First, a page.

By Michael Stephan
I am excited to announce, although a little late, that another Chapter 168 member has built and flown and airplane.
Chris Smith RV-9A flew for the first time on May 26 at Hicks airport with Roy Greer as the test pilot.
Chris took his first flight in N682TX on July 2nd. Chris’ work keeps him very busy and he is diligently working on the phase I test period. Without the wheel pants installed, Chris reports a full throttle, fixed pitch prop, speed of 138 KIAS.
I first visited Chris’s RV-9A project in 2014, which you can see in the April 2014 newsletter In that article I predicted that he would fly within the year (I’m terrible at predicting). Well, Chris travels often for work and that slowed progress. He moved the project to Jay Pratt’s hangar at Hicks to help get over those last hurdles and the RV-9A is still currently there as Chris puts more test hours on it working towards the end of Phase I.
So far, without wheel pants it needs right rudder. If it is still that way after the pants are installed, he will install a trim tab to take away that need for rudder input.
The plane may not stay here for long as Chris has taken a job transfer which will send him to California for a few years. We hope he is here long enough to get his Chapter 168 First Flight plaque and be able to tell us more about his journey through the project and update us on the flight testing.
I hope that his flight is the first of several first flights we have on the horizon. We have about 6 projects skirting the edge of completion. I think they are just a few months away, but I don’t have a strong history of making correct predictions.
I am proud of Chapter 168’s history of producing flying airplanes, and we have another project flying thanks to Chris’ hard work. It is a good looking RV-9A.
On Sunday May 6th, RV-8 N8281V took to the skies for the first time. With Mark Merrell, its builder, at the controls it flew for an hour.
Mark reports that the flight was uneventful. The engine was new and needed the hour to aid in the break-in. The flight circled the Parker County airport at 4500 ft. The autopilot flew part of the flight and worked well.
“I’ve done my speed tests and am happy with the results.” He noted.
As of last weekend, Mark has put ten hours on the RV-8 and has done the first oil change. We will get more reports as the phase one testing continues.
Mark has experience ferrying planes for Van Bortel in Arlington. So climbing into an unfamiliar plane isn’t unfamiliar to him. Although you can’t be any more familiar with an airplane that you built yourself, the flying qualities are however a new experience.
I became familiar with this RV-8 when it spent some construction time at Grand Prairie Airport. I would see Mark’s hangar door open, and I couldn’t resit seeing what he was working on. He had most of the airframe finished and was installing systems and avionics. I was interested in the electronic system controls of the VPX system. Designed by Vertical Power Systems, it replaces circuit breakers, relays, switches and displays the status of the entire electrical system on his EFIS display screen. It uses Electronic circuit breakers in place of mechanical ones. It also has functions that control the flaps and indicate their position as well as trim relays and their position. Built in is a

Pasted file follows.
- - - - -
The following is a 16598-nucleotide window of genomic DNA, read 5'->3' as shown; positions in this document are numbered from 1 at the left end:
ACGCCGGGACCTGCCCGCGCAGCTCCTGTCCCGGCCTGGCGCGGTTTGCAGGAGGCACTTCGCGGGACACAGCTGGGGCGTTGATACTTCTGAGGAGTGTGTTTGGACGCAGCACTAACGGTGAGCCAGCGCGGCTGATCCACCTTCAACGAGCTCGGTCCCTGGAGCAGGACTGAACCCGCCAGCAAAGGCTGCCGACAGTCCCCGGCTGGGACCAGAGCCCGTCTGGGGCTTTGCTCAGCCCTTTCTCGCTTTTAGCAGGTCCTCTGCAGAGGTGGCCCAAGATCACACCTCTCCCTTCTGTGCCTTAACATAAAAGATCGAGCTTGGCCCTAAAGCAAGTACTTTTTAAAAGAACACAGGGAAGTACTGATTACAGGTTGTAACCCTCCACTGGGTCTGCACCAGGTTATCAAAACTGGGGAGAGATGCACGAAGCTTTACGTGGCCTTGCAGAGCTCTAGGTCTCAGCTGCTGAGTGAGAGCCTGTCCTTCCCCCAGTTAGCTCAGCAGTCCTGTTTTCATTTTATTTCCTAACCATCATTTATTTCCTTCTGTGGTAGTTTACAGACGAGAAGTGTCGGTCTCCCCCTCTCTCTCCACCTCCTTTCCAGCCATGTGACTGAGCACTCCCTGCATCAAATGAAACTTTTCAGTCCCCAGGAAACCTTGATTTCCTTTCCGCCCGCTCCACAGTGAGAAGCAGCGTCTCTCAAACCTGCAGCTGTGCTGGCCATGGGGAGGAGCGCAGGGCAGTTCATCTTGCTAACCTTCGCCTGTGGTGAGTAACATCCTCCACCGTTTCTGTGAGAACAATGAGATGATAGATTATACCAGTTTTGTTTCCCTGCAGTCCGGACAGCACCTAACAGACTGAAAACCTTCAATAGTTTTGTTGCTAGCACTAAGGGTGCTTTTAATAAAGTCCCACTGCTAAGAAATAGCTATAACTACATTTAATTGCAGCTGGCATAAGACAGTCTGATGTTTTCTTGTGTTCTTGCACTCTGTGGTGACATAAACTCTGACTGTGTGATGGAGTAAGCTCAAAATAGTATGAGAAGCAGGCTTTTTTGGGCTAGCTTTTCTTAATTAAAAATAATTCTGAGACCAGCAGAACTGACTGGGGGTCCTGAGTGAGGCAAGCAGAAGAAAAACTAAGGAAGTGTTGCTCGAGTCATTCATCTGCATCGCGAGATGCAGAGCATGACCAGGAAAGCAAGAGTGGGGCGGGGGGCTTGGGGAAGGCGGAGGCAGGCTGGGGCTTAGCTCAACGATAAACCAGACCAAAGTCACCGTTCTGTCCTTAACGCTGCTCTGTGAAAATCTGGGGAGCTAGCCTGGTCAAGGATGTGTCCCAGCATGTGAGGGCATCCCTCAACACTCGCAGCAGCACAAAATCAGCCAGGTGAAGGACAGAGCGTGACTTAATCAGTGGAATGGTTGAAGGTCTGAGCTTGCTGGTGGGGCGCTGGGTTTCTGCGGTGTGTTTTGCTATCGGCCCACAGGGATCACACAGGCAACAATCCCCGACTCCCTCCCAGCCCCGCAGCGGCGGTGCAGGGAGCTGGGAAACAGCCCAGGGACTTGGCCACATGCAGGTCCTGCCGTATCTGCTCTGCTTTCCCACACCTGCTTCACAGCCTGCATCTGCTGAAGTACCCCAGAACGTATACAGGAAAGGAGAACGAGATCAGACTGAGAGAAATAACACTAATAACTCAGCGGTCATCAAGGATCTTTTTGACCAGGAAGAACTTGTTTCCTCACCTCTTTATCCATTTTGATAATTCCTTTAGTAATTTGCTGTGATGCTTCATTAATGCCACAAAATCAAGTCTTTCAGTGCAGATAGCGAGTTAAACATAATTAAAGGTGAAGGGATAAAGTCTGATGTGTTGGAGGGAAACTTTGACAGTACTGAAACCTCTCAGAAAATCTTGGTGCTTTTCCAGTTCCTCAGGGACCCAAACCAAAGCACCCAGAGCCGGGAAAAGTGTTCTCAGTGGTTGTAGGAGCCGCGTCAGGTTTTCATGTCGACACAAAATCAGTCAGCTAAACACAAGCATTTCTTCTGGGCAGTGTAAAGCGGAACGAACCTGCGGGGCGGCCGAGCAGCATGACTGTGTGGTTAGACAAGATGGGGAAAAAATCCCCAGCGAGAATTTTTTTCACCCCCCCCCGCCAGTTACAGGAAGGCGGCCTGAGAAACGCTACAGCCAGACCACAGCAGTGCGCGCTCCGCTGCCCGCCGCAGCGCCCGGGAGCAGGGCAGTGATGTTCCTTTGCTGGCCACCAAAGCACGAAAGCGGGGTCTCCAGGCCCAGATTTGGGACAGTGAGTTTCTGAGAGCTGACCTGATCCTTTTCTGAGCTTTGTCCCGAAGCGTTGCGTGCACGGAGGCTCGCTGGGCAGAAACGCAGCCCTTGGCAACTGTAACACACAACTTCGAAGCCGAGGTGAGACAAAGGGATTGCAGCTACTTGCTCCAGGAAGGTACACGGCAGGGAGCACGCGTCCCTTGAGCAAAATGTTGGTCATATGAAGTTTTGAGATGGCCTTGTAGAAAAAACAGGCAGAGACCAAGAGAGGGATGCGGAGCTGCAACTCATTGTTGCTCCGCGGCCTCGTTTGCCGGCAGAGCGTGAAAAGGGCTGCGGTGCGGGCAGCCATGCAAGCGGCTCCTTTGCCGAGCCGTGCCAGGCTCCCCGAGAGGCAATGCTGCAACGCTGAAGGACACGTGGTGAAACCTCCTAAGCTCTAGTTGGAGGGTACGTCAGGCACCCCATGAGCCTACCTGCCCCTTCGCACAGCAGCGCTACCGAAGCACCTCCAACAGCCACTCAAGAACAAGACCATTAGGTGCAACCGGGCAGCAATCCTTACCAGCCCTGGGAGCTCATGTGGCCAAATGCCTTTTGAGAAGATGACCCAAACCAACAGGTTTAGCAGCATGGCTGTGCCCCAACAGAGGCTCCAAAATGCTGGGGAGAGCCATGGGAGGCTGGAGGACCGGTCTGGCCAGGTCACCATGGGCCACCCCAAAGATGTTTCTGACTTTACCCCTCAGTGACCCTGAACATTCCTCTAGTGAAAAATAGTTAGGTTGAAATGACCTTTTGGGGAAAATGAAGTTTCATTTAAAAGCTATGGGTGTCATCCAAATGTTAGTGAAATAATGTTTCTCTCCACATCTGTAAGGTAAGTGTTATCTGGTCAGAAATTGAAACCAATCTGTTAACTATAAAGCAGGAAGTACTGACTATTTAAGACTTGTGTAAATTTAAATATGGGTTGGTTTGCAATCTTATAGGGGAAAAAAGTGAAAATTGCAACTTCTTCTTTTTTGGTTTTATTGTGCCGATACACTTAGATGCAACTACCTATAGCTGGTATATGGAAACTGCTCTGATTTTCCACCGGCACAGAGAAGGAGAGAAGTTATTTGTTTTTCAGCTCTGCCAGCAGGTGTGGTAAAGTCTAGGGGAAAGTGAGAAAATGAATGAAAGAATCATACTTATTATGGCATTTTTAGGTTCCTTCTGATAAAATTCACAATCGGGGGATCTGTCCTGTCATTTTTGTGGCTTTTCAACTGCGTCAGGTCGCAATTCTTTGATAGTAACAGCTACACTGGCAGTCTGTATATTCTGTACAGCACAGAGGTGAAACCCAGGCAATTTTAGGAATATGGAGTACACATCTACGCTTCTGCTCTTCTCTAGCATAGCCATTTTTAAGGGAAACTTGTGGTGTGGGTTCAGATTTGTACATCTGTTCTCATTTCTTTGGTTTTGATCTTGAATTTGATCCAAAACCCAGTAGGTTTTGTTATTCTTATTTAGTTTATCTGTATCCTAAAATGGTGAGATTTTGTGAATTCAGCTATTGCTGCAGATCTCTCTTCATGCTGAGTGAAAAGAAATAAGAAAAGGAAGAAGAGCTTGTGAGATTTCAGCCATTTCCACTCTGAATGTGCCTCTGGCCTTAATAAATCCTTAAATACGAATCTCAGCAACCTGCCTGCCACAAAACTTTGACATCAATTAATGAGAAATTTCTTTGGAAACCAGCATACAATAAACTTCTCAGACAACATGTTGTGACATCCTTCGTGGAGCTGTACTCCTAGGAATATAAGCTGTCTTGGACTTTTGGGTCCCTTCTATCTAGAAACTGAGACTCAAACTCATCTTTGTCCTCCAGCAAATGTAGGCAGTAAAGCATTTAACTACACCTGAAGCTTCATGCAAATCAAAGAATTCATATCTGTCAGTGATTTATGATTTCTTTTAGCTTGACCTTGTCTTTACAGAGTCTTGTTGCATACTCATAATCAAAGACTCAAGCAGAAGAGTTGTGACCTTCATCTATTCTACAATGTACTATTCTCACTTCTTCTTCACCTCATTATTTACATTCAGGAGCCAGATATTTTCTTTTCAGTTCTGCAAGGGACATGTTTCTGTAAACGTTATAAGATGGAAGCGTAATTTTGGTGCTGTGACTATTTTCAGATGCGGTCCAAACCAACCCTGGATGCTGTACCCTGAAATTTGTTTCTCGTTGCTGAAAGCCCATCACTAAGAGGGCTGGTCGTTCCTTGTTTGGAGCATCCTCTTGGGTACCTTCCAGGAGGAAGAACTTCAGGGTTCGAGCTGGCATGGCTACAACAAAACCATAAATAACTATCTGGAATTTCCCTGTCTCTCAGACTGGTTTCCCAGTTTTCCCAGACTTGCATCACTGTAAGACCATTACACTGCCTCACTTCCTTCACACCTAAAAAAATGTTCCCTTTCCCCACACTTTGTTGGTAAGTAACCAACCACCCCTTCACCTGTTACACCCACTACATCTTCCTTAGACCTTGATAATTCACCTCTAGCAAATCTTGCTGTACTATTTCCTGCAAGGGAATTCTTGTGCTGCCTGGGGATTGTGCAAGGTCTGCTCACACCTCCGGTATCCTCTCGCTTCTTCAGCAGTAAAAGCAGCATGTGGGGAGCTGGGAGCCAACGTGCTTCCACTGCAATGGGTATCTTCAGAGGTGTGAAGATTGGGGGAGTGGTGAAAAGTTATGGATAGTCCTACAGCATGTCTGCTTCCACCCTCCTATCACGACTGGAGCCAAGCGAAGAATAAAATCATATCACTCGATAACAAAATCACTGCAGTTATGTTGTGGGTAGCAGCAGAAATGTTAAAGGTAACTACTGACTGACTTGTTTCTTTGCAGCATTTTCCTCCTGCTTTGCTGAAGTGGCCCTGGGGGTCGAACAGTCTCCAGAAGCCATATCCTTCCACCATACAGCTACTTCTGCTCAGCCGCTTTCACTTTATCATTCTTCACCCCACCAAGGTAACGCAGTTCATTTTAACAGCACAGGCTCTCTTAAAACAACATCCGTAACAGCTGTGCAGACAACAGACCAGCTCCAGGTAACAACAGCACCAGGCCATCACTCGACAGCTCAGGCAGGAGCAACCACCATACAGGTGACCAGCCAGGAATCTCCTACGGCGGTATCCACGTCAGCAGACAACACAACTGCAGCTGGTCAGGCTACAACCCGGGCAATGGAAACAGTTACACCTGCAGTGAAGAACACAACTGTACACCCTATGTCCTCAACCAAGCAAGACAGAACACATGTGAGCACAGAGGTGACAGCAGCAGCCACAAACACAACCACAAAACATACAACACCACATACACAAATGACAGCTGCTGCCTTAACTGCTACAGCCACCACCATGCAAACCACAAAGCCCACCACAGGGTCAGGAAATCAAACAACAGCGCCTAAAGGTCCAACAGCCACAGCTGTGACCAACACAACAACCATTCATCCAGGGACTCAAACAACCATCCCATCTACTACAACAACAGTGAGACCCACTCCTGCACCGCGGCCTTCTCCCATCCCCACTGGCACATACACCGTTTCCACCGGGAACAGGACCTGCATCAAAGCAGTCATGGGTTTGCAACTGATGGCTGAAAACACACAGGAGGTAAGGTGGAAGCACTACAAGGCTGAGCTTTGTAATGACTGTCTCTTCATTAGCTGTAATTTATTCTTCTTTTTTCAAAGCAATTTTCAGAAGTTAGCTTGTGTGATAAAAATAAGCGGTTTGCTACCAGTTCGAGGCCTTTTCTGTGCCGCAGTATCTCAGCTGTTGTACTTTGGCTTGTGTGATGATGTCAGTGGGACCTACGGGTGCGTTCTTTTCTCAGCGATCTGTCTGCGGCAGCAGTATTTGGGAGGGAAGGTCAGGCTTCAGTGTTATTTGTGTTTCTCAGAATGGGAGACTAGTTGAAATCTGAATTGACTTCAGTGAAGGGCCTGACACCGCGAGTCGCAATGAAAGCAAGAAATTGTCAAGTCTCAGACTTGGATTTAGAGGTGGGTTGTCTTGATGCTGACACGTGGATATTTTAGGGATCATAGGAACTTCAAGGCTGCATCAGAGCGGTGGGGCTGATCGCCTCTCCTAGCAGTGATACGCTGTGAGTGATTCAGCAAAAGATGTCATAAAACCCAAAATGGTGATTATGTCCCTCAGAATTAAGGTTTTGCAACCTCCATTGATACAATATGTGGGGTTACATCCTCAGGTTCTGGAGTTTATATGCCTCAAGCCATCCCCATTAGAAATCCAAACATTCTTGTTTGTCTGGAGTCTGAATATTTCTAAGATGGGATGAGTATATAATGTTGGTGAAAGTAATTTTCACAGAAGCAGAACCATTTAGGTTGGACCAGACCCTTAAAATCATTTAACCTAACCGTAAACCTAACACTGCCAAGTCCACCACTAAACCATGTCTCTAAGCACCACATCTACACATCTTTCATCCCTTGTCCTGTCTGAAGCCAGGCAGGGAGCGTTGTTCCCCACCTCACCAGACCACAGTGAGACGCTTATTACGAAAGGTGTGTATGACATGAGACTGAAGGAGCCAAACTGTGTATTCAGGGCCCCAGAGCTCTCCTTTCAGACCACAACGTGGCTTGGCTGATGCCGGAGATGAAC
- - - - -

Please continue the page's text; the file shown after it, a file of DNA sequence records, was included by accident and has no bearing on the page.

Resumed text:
wig-wag function for the lights. External switches connect to the box, but electrical loads can also be switched using the display screen interface. That box does a some of neat stuff.
N8281V is IFR capable, which is not easy to accomplish in the limited space of an RV-8 panel. For his panel Mark chose Garmin radios and intercom, Advanced Flight Systems EFIS and autopilot, and a Dynon D-10 as redundant flight instrumentation. His panel is very clean and well done.
Mark has a bit more finishing to do before paint, but this is a very nice RV-8.
EAA Chapter 168 congratulates Richard Wingfield for his August 13th maiden flight of his just completed RV-14. The speeds and handling are exactly what Vans Aircraft has advertised with the 210 hp Lycoming IO-390. A little bigger engine for a little bigger airframe yields the same as the previous RVs. The flight was uneventful and everything worked as expected. The big challenge was getting the Garmin G3X touch system configured. And Richard is really excited about the performance of that panel.
Richard was early to order his slow (QB was not available) build kit. Yet Vans was a little slow to get the final kits out after the 2012 Oshkosh debut. So there was about six-month delay in getting this RV-14 into the air. According to Vans website there are now 12 RV-14s flying with the tail wheel version like Richards being only a couple.
As to a little background, this is Richards third RV. The first being an RV-6 that he bought in the early 1900s. It was an incredible build completed in Georgetown and was the first in Texas. The second was an RV-8 that he built in the 2010-time frame. And now this RV-14.
Finally, Richard held an appreciation dinner for all the help he received on this RV-14. As someone said, the restaurant parking lot was full of cars. But the table only included eleven people, all from either Chapters 168 or 1246. This is a good example of how aviation people with amazing talents are more than happy to help someone get their airplane into the air. The RV-14 is a different breed from previous RVs so sometime we need to get Richard to tell us the story.
Congratulations to Dean Eiland for the first flight of his RV-9 N369RV in August 2014. He was honored with a plaque and cake at our August chapter meeting.